During the high-priesthood of Annas and Caiaphas, the word of God came to John son of Zechariah in the wilderness. He went into all the country around the Jordan, preaching a baptism of repentance for the forgiveness of sins. As it is written in the book of the words of Isaiah the prophet: “A voice of one calling in the wilderness, ‘Prepare the way for the Lord, make straight paths for him.’” Luke 3:2-4
Many watched John baptizing and wondered if he was the long-awaited Messiah. When the Pharisees questioned his right to baptize if he was not the Messiah, John knew that he must denounce this misconception:
“I baptize with water,” John replied, “but among you stands one you do not know. He is the one who comes after me, the straps of whose sandals I am not worthy to untie.” John 1:26-27
Then John met Jesus face-to-face, with the confirmation that he was indeed the Messiah sent from God. The one John had faithfully served without ever knowing him personally.
The next day John saw Jesus coming toward him and said, “Look, the Lamb of God, who takes away the sin of the world! This is the one I meant when I said, ‘A man who comes after me has surpassed me because he was before me.’ I myself did not know him, but the reason I came baptizing with water was that he might be revealed to Israel.”
Then John gave this testimony: “I saw the Spirit come down from heaven as a dove and remain on him. And I myself did not know him, but the one who sent me to baptize with water told me, ‘The man on whom you see the Spirit come down and remain is the one who will baptize with the Holy Spirit.’ I have seen and I testify that this is God’s Chosen One.” John 1:29-34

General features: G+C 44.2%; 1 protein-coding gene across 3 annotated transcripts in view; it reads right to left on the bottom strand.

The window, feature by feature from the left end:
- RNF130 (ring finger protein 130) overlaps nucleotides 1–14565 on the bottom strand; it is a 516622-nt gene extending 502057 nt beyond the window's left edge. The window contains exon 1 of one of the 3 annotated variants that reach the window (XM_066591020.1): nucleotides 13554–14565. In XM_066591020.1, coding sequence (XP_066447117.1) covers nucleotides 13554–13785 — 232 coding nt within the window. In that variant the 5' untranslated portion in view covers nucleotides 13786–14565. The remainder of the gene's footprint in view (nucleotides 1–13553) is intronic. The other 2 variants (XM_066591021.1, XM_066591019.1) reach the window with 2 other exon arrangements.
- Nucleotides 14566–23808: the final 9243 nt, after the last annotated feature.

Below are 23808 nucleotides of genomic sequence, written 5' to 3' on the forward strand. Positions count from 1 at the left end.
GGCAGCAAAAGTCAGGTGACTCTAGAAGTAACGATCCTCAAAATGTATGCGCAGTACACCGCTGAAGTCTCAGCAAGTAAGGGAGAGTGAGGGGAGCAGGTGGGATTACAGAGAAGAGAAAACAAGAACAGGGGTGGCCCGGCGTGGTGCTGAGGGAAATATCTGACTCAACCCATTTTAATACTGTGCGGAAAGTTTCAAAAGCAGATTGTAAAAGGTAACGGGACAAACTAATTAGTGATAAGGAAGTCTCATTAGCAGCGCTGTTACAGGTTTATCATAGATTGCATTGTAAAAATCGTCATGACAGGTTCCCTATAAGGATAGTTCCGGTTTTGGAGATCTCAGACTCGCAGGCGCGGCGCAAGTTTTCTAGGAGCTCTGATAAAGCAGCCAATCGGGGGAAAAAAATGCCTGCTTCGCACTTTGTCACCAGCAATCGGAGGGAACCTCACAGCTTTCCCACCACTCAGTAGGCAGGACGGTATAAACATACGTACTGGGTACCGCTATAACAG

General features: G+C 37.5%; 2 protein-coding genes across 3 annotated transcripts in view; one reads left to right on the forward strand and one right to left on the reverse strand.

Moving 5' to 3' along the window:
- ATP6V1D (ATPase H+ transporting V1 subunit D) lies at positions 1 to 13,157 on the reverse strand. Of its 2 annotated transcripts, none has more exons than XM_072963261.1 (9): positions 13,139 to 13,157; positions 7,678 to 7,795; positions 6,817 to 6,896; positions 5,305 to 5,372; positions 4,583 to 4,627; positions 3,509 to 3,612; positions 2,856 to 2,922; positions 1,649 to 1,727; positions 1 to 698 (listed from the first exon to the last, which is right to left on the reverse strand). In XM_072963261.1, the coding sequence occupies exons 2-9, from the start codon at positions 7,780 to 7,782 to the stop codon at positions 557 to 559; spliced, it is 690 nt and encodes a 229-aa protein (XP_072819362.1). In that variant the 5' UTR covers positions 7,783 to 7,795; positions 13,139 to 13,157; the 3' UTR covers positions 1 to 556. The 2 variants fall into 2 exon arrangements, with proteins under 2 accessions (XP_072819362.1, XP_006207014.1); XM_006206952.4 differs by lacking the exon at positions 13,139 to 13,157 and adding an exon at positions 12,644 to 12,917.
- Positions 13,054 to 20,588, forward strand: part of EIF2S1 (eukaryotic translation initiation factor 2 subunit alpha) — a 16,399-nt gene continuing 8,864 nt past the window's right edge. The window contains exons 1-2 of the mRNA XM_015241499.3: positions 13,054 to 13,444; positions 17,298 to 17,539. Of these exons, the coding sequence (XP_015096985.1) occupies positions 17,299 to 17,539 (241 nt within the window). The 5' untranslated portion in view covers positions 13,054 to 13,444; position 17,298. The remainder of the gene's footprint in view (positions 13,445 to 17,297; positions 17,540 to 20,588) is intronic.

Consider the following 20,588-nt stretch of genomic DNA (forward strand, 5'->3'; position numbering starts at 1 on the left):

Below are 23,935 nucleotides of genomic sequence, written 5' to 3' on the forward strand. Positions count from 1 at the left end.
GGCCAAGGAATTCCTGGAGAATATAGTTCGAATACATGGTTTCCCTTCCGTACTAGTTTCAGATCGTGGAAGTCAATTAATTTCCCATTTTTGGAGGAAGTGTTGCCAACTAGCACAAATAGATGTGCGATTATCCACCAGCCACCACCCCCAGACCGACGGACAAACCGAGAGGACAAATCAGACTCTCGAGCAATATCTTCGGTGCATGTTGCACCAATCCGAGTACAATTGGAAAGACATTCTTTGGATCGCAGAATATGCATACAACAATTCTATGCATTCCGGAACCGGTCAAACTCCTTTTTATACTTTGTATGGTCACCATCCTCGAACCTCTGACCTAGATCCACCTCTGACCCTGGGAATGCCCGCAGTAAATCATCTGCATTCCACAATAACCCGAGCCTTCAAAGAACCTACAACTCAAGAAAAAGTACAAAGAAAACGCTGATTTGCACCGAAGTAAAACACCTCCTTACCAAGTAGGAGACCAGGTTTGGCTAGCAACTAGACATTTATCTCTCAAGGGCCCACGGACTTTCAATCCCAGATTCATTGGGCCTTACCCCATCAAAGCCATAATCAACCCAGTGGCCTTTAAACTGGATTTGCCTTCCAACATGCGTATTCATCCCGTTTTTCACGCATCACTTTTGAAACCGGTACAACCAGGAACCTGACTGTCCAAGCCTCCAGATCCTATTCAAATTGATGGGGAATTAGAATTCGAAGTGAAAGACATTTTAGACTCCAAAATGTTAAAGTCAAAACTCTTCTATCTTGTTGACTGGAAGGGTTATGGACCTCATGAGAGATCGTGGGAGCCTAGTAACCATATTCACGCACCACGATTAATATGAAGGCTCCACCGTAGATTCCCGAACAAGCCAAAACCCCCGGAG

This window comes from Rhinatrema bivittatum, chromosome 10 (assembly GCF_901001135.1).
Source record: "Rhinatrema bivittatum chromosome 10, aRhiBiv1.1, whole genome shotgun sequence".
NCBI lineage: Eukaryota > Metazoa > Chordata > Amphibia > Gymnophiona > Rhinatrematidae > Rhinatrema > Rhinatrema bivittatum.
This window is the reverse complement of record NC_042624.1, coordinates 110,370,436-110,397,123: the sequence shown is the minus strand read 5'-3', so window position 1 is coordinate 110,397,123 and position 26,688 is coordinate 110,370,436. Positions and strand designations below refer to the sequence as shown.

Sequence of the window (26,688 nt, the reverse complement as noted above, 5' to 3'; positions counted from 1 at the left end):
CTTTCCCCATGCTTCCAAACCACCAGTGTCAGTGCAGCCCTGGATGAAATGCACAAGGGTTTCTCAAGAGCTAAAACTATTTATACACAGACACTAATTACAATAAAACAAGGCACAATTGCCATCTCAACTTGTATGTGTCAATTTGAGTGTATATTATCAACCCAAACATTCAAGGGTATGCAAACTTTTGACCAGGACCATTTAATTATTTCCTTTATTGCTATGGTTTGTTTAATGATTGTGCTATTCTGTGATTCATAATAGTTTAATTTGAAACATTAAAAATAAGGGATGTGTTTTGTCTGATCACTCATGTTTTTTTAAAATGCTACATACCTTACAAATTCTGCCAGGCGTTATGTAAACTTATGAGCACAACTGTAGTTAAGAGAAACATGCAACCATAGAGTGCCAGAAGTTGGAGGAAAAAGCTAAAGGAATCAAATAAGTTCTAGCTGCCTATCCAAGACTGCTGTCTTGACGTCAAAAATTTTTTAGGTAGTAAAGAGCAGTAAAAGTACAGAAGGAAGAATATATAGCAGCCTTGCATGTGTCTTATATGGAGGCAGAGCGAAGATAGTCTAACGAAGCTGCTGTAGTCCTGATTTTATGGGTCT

But John’s own disciples became jealous that Jesus had started his ministry and was also baptizing nearby. John was quick to set the record straight as he exalted Jesus without bitterness or envy.
After this, Jesus and his disciples went out into the Judean countryside, where he spent some time with them, and baptized. Now John also was baptizing at Aenon near Salim, because there was plenty of water, and people were coming and being baptized. (This was before John was put in prison.) An argument developed between some of John’s disciples and a certain Jew over the matter of ceremonial washing. They came to John and said to him, “Rabbi, that man who was with you on the other side of the Jordan—the one you testified about—look, he is baptizing, and everyone is going to him.”
To this John replied, “A person can receive only what is given them from heaven. You yourselves can testify that I said, ‘I am not the Messiah but am sent ahead of him.’ The bride belongs to the bridegroom. The friend who attends the bridegroom waits and listens for him, and is full of joy when he hears the bridegroom’s voice. That joy is mine, and it is now complete. He must become greater; I must become less.” John 3:22-30